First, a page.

Just a few decades ago, as one graduated from a school or a college, it was safe to assume that the person is ready to start working and earning his livelihood for his entire life. It was safe to assume that the person will be able to hone his or her skills along the way. He does not need to learn any more hard skills; he would pick up experience, insights, soft skills and a few nuances along the way. When we started our work life in the early 1990s, we never thought that we have to study any further in a school or college anymore; we assumed that the days of being a student are over. In about 5 years, the situations changed drastically as the world started implementing IT and domestic markets became open to technologies from different parts of the world. The change has accelerated over the years, most pronounced has been the change onset by the pandemic. The momentum of change has been consistently northwards.
The case for upskilling and reskilling
With the advent of technology and economic progress, our habits are changing. As a result, jobs are getting obsolete and sometimes, industry sectors like airlines ticketing, bookstores and many others are slowly getting extinct.
Someone who did a sales job in a retail counter in the ’80s and ’90s has to now have a different set of competencies and exhibit them at a certain level of proficiency to be successful in a retail counter. The wares sold in a retail store are no more similar. The language spoken and the topics discussed with customers at the counter have changed. The mannerisms expected of the salesperson have changed, and the process of selling has undergone a huge change. The best salespersons of the yesteryears have had to either learn the changes and adapt or give way to the younger folks who were open to learning and eager to deliver.
Employers need to make it a standard practice to keep orienting their employees across all the functions in the organisation and redeploy them effectively. With the advent of automation, we see Robots, the Internet of things and Analytics are replacing many roles in an organisation that were traditionally performed by humans. Jobs in the supply chain organisations, customer support, passing routine transactions in legal, accounting, administration and operations are getting manned by robots, bots, and process automation software.
This trend is irreversible; employers and employees have to recognise these changes. Employers have to revamp their organisation systems and processes; accordingly, change their structure. Similarly, employees have to either shape up by acquiring new skills required for the new systems and processes or make way for the others. We will invariably see some of them failing in adapting to the new reality, while some will be quite adept at it and thus, emerge as winners.
Reskilling and upskilling existing talent
Progressive organisations will bring in new machines and instil new processes. Not everyone in the workforce will be able to accommodate these changes. it might involve major changes which many need intense studies and passing certification examinations to be able to operate the new equipment or use the new process. Some employees may be high performers in the past; however, the past laurels do not qualify one to be using the new machine or the new process without the process of recertification.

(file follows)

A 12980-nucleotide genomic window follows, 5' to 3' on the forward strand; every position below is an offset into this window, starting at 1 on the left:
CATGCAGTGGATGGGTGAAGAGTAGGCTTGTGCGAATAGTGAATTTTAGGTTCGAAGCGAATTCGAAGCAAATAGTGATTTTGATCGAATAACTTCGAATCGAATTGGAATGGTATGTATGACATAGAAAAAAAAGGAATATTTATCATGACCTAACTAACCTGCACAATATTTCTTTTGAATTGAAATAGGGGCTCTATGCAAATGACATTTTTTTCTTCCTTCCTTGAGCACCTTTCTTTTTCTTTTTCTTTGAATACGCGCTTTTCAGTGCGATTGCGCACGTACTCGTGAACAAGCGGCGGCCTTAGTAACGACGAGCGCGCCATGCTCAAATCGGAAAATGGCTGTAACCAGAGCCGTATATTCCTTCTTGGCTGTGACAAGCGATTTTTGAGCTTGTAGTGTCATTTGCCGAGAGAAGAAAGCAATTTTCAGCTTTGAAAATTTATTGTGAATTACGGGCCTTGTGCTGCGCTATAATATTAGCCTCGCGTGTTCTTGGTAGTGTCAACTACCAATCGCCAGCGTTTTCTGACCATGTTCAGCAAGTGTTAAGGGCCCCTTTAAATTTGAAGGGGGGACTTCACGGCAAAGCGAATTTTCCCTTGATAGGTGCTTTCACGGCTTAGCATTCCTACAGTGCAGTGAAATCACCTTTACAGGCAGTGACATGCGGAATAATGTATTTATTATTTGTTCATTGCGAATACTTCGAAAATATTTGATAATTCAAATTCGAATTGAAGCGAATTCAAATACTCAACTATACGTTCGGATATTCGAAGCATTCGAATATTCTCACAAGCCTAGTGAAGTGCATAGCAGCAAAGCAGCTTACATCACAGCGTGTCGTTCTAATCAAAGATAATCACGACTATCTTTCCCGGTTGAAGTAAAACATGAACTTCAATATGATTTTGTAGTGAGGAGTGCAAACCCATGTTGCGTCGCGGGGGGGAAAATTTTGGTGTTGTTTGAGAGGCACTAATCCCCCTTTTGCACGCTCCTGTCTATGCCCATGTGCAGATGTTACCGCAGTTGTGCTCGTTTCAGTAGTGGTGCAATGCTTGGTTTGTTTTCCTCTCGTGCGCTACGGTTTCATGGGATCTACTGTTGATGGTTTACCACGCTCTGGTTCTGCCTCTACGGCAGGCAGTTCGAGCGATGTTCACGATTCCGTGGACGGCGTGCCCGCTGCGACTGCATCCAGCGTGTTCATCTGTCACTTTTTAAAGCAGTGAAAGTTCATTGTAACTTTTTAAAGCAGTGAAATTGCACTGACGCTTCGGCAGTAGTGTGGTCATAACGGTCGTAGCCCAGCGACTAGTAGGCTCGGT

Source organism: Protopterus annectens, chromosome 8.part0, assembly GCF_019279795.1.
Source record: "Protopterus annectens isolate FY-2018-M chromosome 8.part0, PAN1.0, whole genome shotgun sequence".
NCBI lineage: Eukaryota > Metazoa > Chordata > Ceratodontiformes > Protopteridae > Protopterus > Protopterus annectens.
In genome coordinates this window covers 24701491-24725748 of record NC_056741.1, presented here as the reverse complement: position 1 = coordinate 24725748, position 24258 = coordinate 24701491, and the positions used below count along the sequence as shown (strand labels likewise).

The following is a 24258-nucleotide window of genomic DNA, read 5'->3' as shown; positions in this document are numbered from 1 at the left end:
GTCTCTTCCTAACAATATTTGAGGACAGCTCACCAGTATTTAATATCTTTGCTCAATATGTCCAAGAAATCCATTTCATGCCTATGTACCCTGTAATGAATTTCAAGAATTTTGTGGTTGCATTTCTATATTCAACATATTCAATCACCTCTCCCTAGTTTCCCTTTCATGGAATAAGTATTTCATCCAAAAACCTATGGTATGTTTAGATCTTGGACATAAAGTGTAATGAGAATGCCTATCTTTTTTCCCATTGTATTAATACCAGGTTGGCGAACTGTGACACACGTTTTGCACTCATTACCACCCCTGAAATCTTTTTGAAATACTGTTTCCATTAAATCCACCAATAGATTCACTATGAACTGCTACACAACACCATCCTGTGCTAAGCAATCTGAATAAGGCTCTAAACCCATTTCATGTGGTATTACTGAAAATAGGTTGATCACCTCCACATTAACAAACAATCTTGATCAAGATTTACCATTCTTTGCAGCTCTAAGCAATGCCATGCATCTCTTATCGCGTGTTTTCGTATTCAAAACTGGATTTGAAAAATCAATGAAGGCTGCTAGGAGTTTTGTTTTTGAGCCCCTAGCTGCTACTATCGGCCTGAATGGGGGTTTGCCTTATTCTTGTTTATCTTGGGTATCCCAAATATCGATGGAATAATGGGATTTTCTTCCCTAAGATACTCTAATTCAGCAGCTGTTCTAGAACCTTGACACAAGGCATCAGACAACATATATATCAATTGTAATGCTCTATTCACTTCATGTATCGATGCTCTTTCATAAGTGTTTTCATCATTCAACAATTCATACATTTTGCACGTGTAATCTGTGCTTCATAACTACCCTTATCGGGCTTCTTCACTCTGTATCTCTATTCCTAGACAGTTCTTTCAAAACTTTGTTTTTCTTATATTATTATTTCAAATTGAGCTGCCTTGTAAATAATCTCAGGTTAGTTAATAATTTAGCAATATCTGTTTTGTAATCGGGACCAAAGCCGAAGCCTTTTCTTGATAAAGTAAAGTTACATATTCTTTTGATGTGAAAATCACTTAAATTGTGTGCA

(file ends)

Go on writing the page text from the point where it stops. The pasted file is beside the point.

We saw these on a large scale in the banks, postal departments, railways, airlines and various other government agencies when they underwent computerisation and digitisation programmes. We witnessed stiff resistance from various quarters, however, the new systems and processes have settled. Many employees of a long vintage were able to learn the new skills and adapt while some couldn’t; eventually, they retired from the services and several jobs were either eliminated or appropriately qualified personnel started manning them.
Organisations cannot afford to be reactive like many behemoths behaved in the early days of automation. They managed to survive then despite poor efficiencies because our markets were not adequately globalised, the competition wasn’t as intense as it is now and expected to be in the future.
Upskilling fresh talent
Organisations have always experienced a gap between the skills a fresher possesses and the skills they want in the person to start working on a live assignment. That is why they used to offer training during a probationary period. However, in recent times, the needs of the industry have been changing at a faster pace than ever; as a result, the skill gaps are so wide that they are running a course for the freshers to bridge the gaps. This phenomenon is observed worldwide among large companies.
As we are building for tomorrow, irrespective of the size of the organisation, we must be able to define what skill gaps we see in the fresh talent we hire and put together a course that addresses these. There is no running away from this. Many organisations hire young people with a small amount of experience in a larger organisation or a competitor. However, this strategy doesn’t work very well because these people have almost no relevant experience in the skills desired by the new employer. Hence, the only way is to run a good bridging course and build the talent from the scratch.
Organisations have to have a clear path of reskilling and upskilling their workforce continuously rather than doing these as one-time activities linked to specific events of disruption.